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Taking generative AI to production: What CTOs need to consider

A groundswell of work on production generative AI applications powered by first-party data is happening, says DataStax CPO Ed Anuff. Change is coming and it is going to put pressure on enterprise data architectures.

Those wrenching on generative AI applications powered by enterprise data need to pay close attention to database choices, with an eye to scalability and resilience. 

The terms "AI" or "artificial intelligence" were used 827 times on just 76 earnings calls over the summer. Mounting levels of hype sometimes drown out the true shape of progress at the enterprise level however – where Chief Technology Officers and others are scrambling to deliver on AI’s compelling promise and deliver real return on investment.

As DataStax’s Chief Product Officer (CPO) Ed Anuff notes to The Stack: “With this constant sugar high of experimentation, we don’t typically get as much visibility into those moving beyond the prototypes to production. What I'm seeing though, is that there's multiple projects underway at all the established enterprises and startups we work with.”

Getting generative AI into production

He says: “They are working to get AI support assistants – anything that supports customer interactions – into production. I think we’re going to see widespread generative AI production use cases, conservatively, by Q2 or Q3 of next year. One major national retailer is targeting November of this year. That’s ambitious, but they're moving fast…”

The potential here to improve customer interactions whilst also sharply trimming onerous service overheads is powerful; as is the potential to gain hugely useful real-time insights with natural language searches into mission-critical data. Yes, there’s a lot of work to do to get data cleaned and tagged for training in most organisations, but it is emphatically happening – because deploying generative AI meaningfully, for most CTOs, means going beyond spinning up a shiny user interface hiding a plugin, or API calls to someone else’s proprietary large language model.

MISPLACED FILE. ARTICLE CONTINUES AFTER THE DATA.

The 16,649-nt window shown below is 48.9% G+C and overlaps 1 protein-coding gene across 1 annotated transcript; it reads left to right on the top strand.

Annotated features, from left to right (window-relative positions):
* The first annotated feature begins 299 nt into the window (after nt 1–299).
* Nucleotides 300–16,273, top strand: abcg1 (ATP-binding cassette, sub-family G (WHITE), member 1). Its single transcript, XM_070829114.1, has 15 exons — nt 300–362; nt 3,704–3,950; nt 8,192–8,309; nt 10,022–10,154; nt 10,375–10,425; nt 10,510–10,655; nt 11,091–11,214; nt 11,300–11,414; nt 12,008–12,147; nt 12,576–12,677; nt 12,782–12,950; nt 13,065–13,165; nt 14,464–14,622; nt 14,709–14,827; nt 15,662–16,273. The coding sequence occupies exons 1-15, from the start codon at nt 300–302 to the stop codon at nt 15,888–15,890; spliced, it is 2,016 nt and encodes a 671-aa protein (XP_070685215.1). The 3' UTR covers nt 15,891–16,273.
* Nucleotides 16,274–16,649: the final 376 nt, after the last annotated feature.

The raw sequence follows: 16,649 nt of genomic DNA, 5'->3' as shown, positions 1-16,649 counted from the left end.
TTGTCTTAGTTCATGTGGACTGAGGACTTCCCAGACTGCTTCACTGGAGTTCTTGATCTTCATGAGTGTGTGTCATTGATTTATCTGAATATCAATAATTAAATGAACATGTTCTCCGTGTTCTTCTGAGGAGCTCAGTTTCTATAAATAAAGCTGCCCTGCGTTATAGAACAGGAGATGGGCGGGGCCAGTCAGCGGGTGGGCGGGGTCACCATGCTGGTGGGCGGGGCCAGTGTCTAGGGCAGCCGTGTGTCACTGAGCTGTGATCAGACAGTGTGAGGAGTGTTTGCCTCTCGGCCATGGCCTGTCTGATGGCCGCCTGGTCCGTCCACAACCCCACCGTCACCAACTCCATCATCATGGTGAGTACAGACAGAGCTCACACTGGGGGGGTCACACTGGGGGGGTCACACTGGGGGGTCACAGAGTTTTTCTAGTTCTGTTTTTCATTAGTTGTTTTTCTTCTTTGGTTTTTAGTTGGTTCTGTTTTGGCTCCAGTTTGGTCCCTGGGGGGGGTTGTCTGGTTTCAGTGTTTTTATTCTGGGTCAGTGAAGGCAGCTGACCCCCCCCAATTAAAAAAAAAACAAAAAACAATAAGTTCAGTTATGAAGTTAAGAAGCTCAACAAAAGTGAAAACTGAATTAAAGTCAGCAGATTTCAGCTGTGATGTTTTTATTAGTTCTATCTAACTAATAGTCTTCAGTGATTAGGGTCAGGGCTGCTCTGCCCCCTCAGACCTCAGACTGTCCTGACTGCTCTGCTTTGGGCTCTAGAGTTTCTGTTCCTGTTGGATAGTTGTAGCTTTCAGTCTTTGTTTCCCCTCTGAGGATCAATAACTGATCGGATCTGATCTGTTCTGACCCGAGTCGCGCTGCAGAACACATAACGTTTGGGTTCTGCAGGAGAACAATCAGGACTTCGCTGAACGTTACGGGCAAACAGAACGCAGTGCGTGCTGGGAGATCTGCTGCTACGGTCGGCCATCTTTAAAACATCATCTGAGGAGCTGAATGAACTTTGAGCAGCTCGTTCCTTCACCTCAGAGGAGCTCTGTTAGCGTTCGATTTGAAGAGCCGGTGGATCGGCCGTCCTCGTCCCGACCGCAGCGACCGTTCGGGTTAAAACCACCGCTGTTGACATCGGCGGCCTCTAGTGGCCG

The real opportunity at the enterprise level comes in deploying proprietary data to underpin and train generative AI applications, with Bloomberg and McKinsey among the growing number of organisations to have showcased and explored LLMs trained on their own datasets. (DataStax meanwhile has supported online travel giant Priceline and SkyPoint, a SaaS company that works with senior citizens and care-givers, to build out native generative AI capabilities that are already now in production.)

Generative AI and first-party data

Production use of generative AI applications trained on first-party enterprise data in short is coming soon, at scale, says Anuff: “The difference between playing with ChatGPT, and using generative AI for your business is your own data. If you’re going to build a sales agent, you want it to have access to your proprietary data, like all the products you have in inventory – and have that in real time. You want to know what’s in stock, the order history, previous things customers bought.”

That, he notes, is very demanding on your database at enterprise scale.

The best vector database? DataStax CPO says think deeply

DataStax’s Astra DB – a heavily optimised, zero-friction and cloud-native drop-in for Apache Cassandra – is battle-tested in production at truly global enterprise scale. New vector search capabilities meanwhile make Astra DB AI-ready; by enabling complex, context-sensitive searches across diverse data formats for use in generative AI applications.